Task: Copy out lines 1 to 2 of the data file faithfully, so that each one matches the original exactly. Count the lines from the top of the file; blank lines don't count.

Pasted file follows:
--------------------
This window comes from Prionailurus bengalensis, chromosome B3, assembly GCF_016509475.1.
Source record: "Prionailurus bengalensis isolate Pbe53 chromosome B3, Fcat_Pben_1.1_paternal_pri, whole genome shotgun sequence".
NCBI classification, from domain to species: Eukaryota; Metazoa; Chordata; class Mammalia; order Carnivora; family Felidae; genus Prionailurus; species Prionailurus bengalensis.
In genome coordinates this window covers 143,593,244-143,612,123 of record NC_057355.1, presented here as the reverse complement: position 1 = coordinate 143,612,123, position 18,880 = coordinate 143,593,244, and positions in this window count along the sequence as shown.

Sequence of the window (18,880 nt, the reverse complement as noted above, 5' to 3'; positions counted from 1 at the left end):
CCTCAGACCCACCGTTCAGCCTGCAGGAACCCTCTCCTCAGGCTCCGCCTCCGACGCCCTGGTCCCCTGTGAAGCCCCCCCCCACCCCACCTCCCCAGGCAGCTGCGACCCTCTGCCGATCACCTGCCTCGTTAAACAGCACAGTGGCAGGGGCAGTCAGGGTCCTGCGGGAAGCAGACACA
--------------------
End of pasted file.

This window comes from Prionailurus bengalensis, chromosome B3, assembly GCF_016509475.1.
Source record: "Prionailurus bengalensis isolate Pbe53 chromosome B3, Fcat_Pben_1.1_paternal_pri, whole genome shotgun sequence".